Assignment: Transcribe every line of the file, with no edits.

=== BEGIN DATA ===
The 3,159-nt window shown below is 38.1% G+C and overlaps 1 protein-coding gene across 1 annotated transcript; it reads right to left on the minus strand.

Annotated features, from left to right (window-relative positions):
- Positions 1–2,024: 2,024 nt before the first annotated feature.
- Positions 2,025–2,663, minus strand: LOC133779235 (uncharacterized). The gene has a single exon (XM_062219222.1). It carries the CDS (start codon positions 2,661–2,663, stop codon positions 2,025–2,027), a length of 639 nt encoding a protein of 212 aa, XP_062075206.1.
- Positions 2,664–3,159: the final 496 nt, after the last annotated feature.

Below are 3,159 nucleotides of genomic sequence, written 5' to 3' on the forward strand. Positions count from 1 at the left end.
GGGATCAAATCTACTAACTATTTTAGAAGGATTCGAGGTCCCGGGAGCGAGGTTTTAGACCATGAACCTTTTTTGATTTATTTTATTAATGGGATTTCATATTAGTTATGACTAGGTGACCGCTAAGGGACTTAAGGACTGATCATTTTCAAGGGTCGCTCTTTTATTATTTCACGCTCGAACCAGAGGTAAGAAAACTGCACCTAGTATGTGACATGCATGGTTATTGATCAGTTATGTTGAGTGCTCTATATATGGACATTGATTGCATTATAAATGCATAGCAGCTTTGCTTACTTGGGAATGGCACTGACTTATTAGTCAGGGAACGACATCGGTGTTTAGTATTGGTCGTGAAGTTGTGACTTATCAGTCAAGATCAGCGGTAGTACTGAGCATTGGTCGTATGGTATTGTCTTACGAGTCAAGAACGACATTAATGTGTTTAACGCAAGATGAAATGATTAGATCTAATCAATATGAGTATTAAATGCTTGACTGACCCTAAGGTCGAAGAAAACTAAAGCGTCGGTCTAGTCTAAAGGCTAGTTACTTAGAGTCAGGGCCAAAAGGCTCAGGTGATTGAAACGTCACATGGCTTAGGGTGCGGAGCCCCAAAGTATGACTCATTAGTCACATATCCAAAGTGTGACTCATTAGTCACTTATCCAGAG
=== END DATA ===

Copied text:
The 3,159-nt window shown below is 38.1% G+C and overlaps 1 protein-coding gene across 1 annotated transcript; it reads right to left on the minus strand.

Annotated features, from left to right (window-relative positions):
- Positions 1–2,024: 2,024 nt before the first annotated feature.
- Positions 2,025–2,663, minus strand: LOC133779235 (uncharacterized). The gene has a single exon (XM_062219222.1). It carries the CDS (start codon positions 2,661–2,663, stop codon positions 2,025–2,027), a length of 639 nt encoding a protein of 212 aa, XP_062075206.1.
- Positions 2,664–3,159: the final 496 nt, after the last annotated feature.

Below are 3,159 nucleotides of genomic sequence, written 5' to 3' on the forward strand. Positions count from 1 at the left end.
GGGATCAAATCTACTAACTATTTTAGAAGGATTCGAGGTCCCGGGAGCGAGGTTTTAGACCATGAACCTTTTTTGATTTATTTTATTAATGGGATTTCATATTAGTTATGACTAGGTGACCGCTAAGGGACTTAAGGACTGATCATTTTCAAGGGTCGCTCTTTTATTATTTCACGCTCGAACCAGAGGTAAGAAAACTGCACCTAGTATGTGACATGCATGGTTATTGATCAGTTATGTTGAGTGCTCTATATATGGACATTGATTGCATTATAAATGCATAGCAGCTTTGCTTACTTGGGAATGGCACTGACTTATTAGTCAGGGAACGACATCGGTGTTTAGTATTGGTCGTGAAGTTGTGACTTATCAGTCAAGATCAGCGGTAGTACTGAGCATTGGTCGTATGGTATTGTCTTACGAGTCAAGAACGACATTAATGTGTTTAACGCAAGATGAAATGATTAGATCTAATCAATATGAGTATTAAATGCTTGACTGACCCTAAGGTCGAAGAAAACTAAAGCGTCGGTCTAGTCTAAAGGCTAGTTACTTAGAGTCAGGGCCAAAAGGCTCAGGTGATTGAAACGTCACATGGCTTAGGGTGCGGAGCCCCAAAGTATGACTCATTAGTCACATATCCAAAGTGTGACTCATTAGTCACTTATCCAGAG